With the holidays coming up, we’re quite sure you’ll have a drink or two. If you need something to talk about, drink up these fun facts about beer and sound smarter while you’re waiting for dinner to be served!

7.5 million liters of beer were served at Oktoberfest 2017

Oktoberfest is one of the most popular celebrations for beer consumers. This years event was another success with approximately 6.2 million visitors and 7.5 million liters of beer consumed. That number is up from 7.3 million liters at Oktoberfest 2015.

Doctors prescribed “medical beer”

During prohibition, brewers, physicians, and imbibers attempted to persuade U.S. Congress that beer was vital medicine. In March 1921, Attorney General A. Mitchell Palmer declared “doctors to prescribe beer at any time, under any circumstances and in any amount they saw fit.” Doctors prescribed “medical beer” from March 1921 to November 1921 until Congress banned it.

New Hampshire consumes the most beer

You would think Nevada would have been number one, but New Hampshire takes the top spot in beer consumption with 41.7 gallons annually per capita. Montana was second with 39.1 gallons of beer and South Dakota rounded out the top three with 38.6 gallons of beer.

Fried beer won Most Creative Food at the 2010 Texas State Fair

State fairs have become synonymous with unique fried treats. At the 2010 Texas State Fair, deep-fried beer-filled pretzel pockets were entered into the Big Tex Choice Awards and won for Most Creative Food.

Mars has a crater named Beer

Beer is a crater located in the Margaritifer Sinus region of the planet Mars named after the German astronomer Wilhelm Beer. The next time you’re drinking beer under the stars, raise your glass and say, “Cheers to Beer.”

What is a Stout?

A Stout is a dark beer created using roasted malt or roasted barley, hops, water, and yeast. Stouts are traditionally used as the generic term for the strongest (or stoutest) porters, made by a brewery, that have an alcohol content of about 7-8%. There are many different variations including Baltic porter, milk stout, and imperial stout. The Dry Irish stout – the best seller, is typically 4-5.5%.

The first known use of the word stout was in a document dated back to 1677, found in the Egerton Manuscript, with the sense being that a stout was a strong beer not a dark beer. The name porter was first used in 1721 to describe a dark brown beer that had been created with roasted malts. Due to the huge popularity of porters, brewers began creating them in a variety of strengths. Today, stouts can reach 17-18% or higher when barrel aged and some people push that boundary further on a yearly basis. The heaviest beers were called “stout porters”, leaving us to conclude that the history and development of stout and porter are intertwined, and the term stout has become firmly associated with dark beer, rather than just powerful beer.

Most individuals who take the plunge into the “dark side” of beer exploration are astonished to find that stouts are neither heavy nor unpleasantly strong. We have found that it is quite the opposite. Despite the dark color, stouts are created in a wide variety of diverse flavors and offerings to suit nearly any purpose or occasion. Many well-known stouts are complex and low in alcohol, with gorgeous roundedness and a touch of roastiness. The dry types are delicious and thirst quenching while the sweeter types are silky and well rounded, creating a flawless evening of paired food and beverage.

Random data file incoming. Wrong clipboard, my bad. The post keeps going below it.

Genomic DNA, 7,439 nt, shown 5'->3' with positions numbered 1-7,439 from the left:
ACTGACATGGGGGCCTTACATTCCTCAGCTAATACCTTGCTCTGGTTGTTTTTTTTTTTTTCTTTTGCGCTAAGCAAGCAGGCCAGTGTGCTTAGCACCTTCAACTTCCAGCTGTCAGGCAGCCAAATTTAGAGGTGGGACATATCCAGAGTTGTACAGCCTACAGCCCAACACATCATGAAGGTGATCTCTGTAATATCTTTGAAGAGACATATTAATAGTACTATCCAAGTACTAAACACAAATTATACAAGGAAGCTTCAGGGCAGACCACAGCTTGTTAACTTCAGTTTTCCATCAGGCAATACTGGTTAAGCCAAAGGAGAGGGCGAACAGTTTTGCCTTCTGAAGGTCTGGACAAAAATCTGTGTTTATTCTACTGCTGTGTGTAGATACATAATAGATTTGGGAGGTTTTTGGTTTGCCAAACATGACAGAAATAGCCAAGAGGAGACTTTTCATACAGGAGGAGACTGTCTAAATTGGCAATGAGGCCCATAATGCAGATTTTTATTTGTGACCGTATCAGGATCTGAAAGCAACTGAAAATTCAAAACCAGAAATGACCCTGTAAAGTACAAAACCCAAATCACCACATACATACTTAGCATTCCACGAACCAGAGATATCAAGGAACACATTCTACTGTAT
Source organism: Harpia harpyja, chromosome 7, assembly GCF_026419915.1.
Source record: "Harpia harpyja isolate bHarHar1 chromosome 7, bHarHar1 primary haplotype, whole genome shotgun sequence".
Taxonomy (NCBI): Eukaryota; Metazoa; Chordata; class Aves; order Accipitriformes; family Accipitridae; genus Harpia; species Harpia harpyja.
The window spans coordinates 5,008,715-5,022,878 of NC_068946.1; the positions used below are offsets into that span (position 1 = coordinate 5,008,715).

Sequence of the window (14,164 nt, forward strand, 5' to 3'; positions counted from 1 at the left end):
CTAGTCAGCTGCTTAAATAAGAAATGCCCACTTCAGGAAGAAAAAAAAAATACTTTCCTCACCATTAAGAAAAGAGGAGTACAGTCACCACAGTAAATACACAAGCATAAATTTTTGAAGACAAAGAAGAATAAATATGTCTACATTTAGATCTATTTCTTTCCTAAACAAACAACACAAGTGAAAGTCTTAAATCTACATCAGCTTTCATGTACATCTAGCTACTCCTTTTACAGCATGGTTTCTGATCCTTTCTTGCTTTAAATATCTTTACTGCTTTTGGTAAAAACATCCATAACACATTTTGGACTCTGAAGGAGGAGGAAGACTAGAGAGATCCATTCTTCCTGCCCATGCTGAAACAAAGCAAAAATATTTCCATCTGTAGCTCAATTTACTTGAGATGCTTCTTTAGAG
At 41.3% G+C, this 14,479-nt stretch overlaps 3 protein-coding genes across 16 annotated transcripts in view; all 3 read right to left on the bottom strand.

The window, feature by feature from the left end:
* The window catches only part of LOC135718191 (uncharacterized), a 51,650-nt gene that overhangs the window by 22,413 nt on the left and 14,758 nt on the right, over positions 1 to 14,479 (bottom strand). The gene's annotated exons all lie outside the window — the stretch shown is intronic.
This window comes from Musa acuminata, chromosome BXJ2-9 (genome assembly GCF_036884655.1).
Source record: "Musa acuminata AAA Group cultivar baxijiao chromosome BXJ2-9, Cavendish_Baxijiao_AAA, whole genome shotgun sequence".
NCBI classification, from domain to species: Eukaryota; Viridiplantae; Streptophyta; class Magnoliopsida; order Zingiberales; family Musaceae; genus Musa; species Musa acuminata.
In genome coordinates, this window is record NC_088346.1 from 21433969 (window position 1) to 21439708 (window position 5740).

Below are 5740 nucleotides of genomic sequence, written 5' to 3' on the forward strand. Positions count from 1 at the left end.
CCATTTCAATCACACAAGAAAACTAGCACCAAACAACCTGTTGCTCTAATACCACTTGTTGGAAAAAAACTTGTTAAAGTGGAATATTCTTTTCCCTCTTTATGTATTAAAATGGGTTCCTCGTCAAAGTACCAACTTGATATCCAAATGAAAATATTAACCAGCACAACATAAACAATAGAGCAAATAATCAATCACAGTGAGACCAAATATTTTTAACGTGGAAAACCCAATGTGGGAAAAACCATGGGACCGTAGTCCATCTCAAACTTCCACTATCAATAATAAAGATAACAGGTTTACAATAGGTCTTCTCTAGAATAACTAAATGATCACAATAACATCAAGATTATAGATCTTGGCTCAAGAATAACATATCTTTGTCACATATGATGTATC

Dry Stouts
The most unique characteristic of a dry stout is the black, essentially opaque appearance. This deep color comes from the use of roasted barley. This strong ingredient used in tiny amounts, gives a stout its deep color and assertive flavor of bitter chocolate and espresso. The roasted barley also offers a drying sensation. No beer style is more linked with a single country than dry stouts are with Ireland.

The country’s brewing background has been traced back approximately five millennia. However, it is the past three hundred years, and the well-known brewing revolution in England, that directly inspired the craft and commerce in Ireland. Guinness, the most popular brewing family in Ireland, has been brewing beer in County Kildare, since the first half of the 18th century. In 1759, the heir, Arthur Guinness, moved to Dublin and leased a brewery at St. James Gate. This would later become the famous brewery that carries their name.

Other Stouts
Some stouts brewed in England and America are sweeter or stronger than Irish dry stouts. Brewers may add milk-sugar (lactose) for sweetness, or brew with a tiny amount of oatmeal, an ingredient that adds complexity, silkiness and a hint of something sweet. Other brewers increase the chocolate and coffee notes in stout with the addition of real chocolate or coffee!

The strongest beers in the stout family (the “stoutest” stouts) are the Russian imperials. These powerful, inky beers are named for their popularity in the Russian Court of Catherine The Great. With strong flavors of espresso, dark chocolate and licorice, and an alcohol content in the range of many wines, these beers are for sipping!